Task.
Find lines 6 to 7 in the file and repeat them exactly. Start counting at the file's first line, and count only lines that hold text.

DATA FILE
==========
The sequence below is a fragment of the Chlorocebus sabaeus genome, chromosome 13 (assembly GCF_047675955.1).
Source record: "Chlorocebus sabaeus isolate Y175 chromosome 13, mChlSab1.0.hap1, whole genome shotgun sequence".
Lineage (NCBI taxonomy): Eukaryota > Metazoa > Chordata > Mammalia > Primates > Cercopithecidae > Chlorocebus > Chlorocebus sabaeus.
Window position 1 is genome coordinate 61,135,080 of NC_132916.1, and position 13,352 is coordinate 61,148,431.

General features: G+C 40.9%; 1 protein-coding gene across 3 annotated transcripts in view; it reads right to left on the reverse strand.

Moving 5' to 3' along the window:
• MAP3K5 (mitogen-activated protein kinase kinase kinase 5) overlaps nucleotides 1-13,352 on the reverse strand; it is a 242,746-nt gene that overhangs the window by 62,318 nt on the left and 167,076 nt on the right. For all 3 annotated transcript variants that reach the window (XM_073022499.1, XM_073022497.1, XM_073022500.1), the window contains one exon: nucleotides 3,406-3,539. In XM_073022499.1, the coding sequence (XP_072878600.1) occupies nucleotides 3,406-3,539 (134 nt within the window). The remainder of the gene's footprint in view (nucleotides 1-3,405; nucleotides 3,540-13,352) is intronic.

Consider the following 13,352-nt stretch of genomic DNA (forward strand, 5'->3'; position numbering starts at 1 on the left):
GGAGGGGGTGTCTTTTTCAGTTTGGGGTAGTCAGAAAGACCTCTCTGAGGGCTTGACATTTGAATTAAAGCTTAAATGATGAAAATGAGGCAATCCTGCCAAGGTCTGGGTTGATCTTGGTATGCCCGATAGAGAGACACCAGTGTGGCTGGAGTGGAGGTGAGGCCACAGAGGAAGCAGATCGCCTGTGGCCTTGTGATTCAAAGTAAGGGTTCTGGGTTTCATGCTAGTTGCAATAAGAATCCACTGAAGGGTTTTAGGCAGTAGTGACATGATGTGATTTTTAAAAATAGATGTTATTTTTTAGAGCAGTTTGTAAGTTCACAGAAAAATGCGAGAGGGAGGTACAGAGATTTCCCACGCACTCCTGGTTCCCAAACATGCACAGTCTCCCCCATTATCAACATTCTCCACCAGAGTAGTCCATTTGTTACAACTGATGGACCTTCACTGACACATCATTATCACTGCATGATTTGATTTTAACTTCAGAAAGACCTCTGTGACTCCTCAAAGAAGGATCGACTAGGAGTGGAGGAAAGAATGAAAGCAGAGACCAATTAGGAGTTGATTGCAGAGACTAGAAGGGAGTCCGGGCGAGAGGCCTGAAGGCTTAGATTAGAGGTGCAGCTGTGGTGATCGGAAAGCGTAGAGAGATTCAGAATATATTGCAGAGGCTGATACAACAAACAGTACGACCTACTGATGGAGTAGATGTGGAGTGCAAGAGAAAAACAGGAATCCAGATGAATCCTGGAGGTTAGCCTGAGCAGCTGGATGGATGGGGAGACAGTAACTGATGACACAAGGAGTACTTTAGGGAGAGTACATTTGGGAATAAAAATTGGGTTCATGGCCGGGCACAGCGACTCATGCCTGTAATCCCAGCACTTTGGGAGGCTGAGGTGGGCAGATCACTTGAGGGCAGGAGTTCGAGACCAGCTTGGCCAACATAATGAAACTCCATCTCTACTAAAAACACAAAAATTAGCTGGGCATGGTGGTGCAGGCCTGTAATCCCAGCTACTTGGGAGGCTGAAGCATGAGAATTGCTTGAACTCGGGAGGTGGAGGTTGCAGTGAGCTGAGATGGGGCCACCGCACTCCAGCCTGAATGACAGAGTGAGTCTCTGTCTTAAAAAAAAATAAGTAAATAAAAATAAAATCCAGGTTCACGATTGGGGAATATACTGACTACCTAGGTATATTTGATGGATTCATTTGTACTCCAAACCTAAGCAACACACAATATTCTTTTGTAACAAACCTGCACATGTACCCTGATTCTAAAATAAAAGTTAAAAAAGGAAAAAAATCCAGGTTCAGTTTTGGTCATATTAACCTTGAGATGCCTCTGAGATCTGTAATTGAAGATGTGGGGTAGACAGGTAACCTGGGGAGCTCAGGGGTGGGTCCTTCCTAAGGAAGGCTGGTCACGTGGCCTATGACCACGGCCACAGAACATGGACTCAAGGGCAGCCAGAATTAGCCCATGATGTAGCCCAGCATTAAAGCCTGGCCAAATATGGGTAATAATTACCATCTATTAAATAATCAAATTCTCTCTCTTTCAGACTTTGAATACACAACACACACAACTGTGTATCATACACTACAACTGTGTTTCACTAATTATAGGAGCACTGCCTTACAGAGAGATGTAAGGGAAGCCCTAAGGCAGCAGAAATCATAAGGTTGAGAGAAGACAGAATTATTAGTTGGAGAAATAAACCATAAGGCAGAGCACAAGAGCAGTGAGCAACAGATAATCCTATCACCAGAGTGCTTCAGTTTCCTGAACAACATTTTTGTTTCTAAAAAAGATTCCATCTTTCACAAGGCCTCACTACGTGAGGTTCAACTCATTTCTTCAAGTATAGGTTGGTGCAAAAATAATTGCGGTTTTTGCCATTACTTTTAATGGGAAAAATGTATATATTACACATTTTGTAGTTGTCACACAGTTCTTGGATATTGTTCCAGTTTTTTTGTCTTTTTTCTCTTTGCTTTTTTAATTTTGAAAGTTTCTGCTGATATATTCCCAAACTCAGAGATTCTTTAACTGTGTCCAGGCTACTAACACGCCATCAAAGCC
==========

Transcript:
Moving 5' to 3' along the window:
• MAP3K5 (mitogen-activated protein kinase kinase kinase 5) overlaps nucleotides 1-13,352 on the reverse strand; it is a 242,746-nt gene that overhangs the window by 62,318 nt on the left and 167,076 nt on the right. For all 3 annotated transcript variants that reach the window (XM_073022499.1, XM_073022497.1, XM_073022500.1), the window contains one exon: nucleotides 3,406-3,539. In XM_073022499.1, the coding sequence (XP_072878600.1) occupies nucleotides 3,406-3,539 (134 nt within the window). The remainder of the gene's footprint in view (nucleotides 1-3,405; nucleotides 3,540-13,352) is intronic.